Halimar Tidecaller

6. Halimar Tidecaller:  How is this NOT a rare?  Can you just imagine pairing this with Noyan Dar and making FLYING land creatures?  Wow. And you even get to bring another relevant spell out of your graveyard to replay and get yet ANOTHER land creature.  Sure, it is a bit of a build around, but if you can successfully build around it this looks amazing!  For a paltry 3 mana this feels as if it has been pushed to try and push an elemental theme…and I’m taking the bait!  I can almost taste the Elemental Deck…Brews to come!

Defiant Bloodlord

5. Defiant Bloodlord: Ok folks, this makes the list because you now have Sanguine Bond attached to a 4/5  flying body. This gives those janky “life gain” decks you  see around the Kitchen table yet another win condition and NOW it gets to attack too!  I’m just dreaming of casting this and Feed the Clan to maximum effect.  The interaction between this and Gray Merchant of Asphodel seems like it could be potent too. All in all, there will be lots of ways to abuse this around the Kitchen Table so you had better buckle down.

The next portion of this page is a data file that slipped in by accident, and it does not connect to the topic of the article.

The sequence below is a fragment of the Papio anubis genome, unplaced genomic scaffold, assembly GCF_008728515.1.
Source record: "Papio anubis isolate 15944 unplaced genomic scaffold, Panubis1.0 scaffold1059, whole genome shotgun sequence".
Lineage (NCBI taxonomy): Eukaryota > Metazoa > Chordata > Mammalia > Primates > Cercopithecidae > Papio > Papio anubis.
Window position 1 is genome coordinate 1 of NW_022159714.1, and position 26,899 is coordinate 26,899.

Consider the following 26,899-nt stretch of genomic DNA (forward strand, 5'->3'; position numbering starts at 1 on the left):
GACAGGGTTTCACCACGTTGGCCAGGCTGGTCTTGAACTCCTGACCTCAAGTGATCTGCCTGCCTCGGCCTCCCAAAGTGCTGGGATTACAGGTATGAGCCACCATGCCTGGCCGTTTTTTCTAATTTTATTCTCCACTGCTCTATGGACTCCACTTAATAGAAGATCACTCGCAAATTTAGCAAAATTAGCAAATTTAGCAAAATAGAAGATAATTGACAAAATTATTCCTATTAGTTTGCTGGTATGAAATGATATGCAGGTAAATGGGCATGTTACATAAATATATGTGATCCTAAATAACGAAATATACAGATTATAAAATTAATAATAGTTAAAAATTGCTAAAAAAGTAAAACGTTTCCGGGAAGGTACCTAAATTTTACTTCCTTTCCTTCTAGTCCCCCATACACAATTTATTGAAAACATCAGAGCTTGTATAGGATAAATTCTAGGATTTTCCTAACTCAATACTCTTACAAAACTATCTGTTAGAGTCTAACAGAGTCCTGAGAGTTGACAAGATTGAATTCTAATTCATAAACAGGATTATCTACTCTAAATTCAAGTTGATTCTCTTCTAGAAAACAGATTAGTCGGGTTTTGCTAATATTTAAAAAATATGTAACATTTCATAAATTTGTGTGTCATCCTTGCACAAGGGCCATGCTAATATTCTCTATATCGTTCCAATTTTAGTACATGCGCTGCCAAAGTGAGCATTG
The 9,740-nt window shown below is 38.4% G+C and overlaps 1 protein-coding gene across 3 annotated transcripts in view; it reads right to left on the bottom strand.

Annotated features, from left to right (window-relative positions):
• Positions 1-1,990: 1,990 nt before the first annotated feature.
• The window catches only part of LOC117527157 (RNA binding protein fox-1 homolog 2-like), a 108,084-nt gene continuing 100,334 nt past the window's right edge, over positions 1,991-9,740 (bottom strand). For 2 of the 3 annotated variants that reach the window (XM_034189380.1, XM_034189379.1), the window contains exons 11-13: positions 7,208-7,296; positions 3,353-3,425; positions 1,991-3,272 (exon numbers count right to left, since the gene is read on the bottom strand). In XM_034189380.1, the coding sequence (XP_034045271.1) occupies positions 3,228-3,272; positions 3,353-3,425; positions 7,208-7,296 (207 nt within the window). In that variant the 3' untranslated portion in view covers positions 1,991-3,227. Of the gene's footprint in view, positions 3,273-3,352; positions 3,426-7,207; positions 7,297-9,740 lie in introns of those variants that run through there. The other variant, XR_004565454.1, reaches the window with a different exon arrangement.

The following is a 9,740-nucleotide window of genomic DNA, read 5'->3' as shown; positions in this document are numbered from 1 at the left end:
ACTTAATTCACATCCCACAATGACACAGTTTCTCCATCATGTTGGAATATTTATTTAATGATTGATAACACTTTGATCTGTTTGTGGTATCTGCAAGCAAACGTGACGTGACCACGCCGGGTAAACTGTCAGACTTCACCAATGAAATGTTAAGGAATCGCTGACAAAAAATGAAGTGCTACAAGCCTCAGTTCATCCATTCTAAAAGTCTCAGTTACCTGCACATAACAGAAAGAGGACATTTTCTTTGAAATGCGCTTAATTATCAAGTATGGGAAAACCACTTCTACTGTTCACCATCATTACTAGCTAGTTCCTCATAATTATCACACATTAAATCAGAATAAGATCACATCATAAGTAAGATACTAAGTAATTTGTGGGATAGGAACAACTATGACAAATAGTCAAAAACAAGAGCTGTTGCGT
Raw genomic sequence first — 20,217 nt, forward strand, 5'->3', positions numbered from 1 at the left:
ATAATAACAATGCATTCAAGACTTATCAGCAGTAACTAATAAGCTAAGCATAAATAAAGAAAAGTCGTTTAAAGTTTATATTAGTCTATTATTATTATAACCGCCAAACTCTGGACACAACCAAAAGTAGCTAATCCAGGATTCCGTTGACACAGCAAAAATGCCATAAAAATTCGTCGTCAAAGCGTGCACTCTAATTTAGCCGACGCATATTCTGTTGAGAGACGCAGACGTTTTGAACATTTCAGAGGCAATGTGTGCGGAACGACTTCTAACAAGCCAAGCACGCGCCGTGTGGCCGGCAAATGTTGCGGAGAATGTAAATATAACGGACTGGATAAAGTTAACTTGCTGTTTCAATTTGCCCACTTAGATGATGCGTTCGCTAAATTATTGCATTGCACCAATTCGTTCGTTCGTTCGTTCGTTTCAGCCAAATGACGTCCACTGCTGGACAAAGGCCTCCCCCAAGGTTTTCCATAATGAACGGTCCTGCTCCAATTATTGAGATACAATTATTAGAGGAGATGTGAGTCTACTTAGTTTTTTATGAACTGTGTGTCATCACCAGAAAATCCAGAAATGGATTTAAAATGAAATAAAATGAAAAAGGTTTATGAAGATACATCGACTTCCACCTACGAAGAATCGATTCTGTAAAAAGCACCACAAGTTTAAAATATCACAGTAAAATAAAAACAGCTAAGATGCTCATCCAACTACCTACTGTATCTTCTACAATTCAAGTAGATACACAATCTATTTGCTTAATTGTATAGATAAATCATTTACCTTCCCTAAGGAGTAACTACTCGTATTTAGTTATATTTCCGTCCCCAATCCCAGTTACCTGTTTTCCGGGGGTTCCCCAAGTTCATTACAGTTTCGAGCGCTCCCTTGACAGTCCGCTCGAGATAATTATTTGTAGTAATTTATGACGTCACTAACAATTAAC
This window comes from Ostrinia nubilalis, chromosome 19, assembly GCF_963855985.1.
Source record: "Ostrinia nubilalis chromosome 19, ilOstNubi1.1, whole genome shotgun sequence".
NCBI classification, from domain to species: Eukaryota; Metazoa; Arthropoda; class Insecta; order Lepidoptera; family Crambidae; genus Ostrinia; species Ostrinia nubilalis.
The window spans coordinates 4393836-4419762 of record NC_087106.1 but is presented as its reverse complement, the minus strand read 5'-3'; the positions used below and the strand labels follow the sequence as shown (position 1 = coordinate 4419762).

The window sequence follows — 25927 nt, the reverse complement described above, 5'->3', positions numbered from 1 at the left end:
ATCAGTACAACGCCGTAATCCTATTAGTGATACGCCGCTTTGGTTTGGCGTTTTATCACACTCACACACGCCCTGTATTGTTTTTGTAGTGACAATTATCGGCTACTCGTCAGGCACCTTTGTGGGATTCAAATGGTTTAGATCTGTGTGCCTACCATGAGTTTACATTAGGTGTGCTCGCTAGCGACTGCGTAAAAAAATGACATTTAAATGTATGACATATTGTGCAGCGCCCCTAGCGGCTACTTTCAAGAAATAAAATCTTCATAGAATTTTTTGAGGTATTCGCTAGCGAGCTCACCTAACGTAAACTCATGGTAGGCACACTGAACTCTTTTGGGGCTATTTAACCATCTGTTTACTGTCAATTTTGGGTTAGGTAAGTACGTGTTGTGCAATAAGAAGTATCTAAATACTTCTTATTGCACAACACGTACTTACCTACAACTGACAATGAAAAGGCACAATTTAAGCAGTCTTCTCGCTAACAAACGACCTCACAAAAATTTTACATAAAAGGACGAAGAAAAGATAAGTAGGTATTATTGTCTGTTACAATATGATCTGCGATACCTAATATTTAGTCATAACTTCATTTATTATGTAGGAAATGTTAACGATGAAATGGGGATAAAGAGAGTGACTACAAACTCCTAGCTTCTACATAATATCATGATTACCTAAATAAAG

Felidar Sovereign

4. Felidar Sovereign:  Felidar Sovereign is yet another example of the power of alternate win conditions.  This guy is a reprint from the original Zendikar block and became a staple in EDH decks all over the place as an alternative win condition.  The issue WAS that Felidar was a $10-12 card that essentially exclusively saw play in Casual formats.  By getting a reprint players will be getting a shot to grab this guy at a much more affordable $2 price point.  Enjoy the savings Casual players, this one is for you.

Kiora, Master of the Depths

3. Kiora, Master of Depths:  Kiora made this list because her ultimate is nutty. Three 8/8 octopus tokens PLUS they get to fight your opponent’s creatures?  Whatever…you win the game if you get this Emblem online.  If you can look me in the eye and honestly tell me that you aren’t interested in doing that then you’re lying to yourself.

Ulamog, the Ceaseless Hunger